Financial Meltdown 101: 10 Reasons Why Banks Fail
Our forefathers knew that a strong banking system would be critical to the growth and prosperity of our country. In recent decades, banks have expanded, acquired competitors and have taken on more risk after the repeal of Glass-Steagall in an effort to earn more profits. The resultant bank failures have been traumatic events for the economy.
Below are 10 common reasons why banks have serious financial problems and sometimes fail.
1. Bad loans. Loans comprise a large part of the traditional banking business, along with holding depositor money. Before the later part of the 20th century, banks primarily made loans to individuals to buy homes and to businesses to enable them to grow. Credit analysis skills are critical to this line of business. In this regard, most large banks have huge training programs dedicated to the development of new lending officers, who are taught how to assess the risks of borrowers and protect the bank’s assets and profitability. When credit standards are lowered, to attract more lucrative business, loan losses inevitably increase and create financial problems. In the past, risky loans to foreign countries, real estate investment trusts, and mortgage companies have created severe problems for banks and ultimately caused some to fail.
2. Funding issues. Banks have balance sheets that carry huge amounts of assets. These assets are generally financed with a combination of short-term credit, bonds and equity. When a bank has problems refinancing its debt or repaying it, the bank may fail. Funding problems are sometimes related to general market conditions, but more often occur because investors lose faith in the bank for some reason.
3. Asset/liability mismatch. When a bank’s assets are unmatched to the liabilities supporting them, severe problems can arise. The simplest example is a floating rate liability financing a fixed rate loan. If interest rates rise, the bank pays greater and greater interest on its liability while the fixed rate loan pays the same rate. This mismatch can result in a huge loss. When a large portion of a bank’s portfolio is mismatched, the results can be devastating.
4. Regulatory issues. When American authorities blackball foreign banks, they may be forced out of business. This could occur because the bank is located in a rogue country or the bank could be engaged in illegal activities such as money laundering.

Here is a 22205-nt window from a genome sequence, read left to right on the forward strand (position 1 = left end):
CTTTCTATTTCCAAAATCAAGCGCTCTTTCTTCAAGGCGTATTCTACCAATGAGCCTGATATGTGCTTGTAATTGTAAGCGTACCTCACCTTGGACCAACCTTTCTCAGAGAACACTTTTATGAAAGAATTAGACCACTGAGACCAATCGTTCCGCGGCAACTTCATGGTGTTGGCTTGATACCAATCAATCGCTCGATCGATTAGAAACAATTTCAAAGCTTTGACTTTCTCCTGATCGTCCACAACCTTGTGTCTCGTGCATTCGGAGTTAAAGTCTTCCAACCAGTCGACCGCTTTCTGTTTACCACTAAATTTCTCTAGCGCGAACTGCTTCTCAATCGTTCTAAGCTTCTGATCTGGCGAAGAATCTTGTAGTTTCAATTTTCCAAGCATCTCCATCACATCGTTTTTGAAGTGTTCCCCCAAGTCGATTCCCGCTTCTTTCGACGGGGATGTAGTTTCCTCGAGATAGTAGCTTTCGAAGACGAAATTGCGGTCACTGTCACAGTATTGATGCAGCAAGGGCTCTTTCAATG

5. Proprietary trading. This newest and soon to be banned bank business created huge exposures for banks. For the most part, proprietary businesses generated large profits. But regulators believe the possibility of large losses more than offsets the profit potential. Basically, the business included investment in unhedged derivatives, large blocks of marketable securities, exotic instruments and illiquid investments.
6. Non-bank activities. Over the years, banks have dabbled in non-traditional businesses looking to improve profitability. Experiments with real estate investment trusts, leasing companies, consumer finance companies and non-bank foreign subsidiaries were mostly unsuccessful and resulted in huge losses.
7. Risk management decisions. All large banks have extensive risk management groups that constantly quantify the absolute level of risk in the bank’s portfolios. They measure risk from every conceivable perspective including interest rate risk, foreign debt risk, investment risk and much more. When miscalculations occur in conjunction with a significant market movement, huge losses are possible.
8. Inappropriate loans to bank insiders. In the 1980s, many savings and loan banks made risky loans to directors and insiders for real estate and many other projects that were ill-conceived. These transactions resulted in huge losses and many bank failures.
9. Rogue employees. Rogue traders who are unable to cover losses and bypass internal controls have brought down a number of financial institutions or set them back significantly. The JPMorgan hedging debacle may turn out to have some of these same characteristics.
10. Runs on banks. Depositors do not subject banks in the U.S. to runs because the Federal Deposit Insurance Company guarantees deposits up to a certain amount. But, in other places (like Europe), the risk still exists. If depositors all demand their money, a bank will likely fail.
Banks are temperamental and sensitive businesses because they operate with significant leverage. For this reason, in the U.S. they are highly regulated and not permitted to engage in any number of financial activities. Additionally, banks currently are being subjected to higher capital ratios to offset the new risks they have assumed over the past 30 or 40 years. The result may be an inability to earn profits equal to those earlier in the decade.
Most important is the fact that many banks are too big to fail and will receive federal support if they have serious problems. The response by regulators and Congress is the Dodd-Frank bill, the Volcker Rule and much more supervision.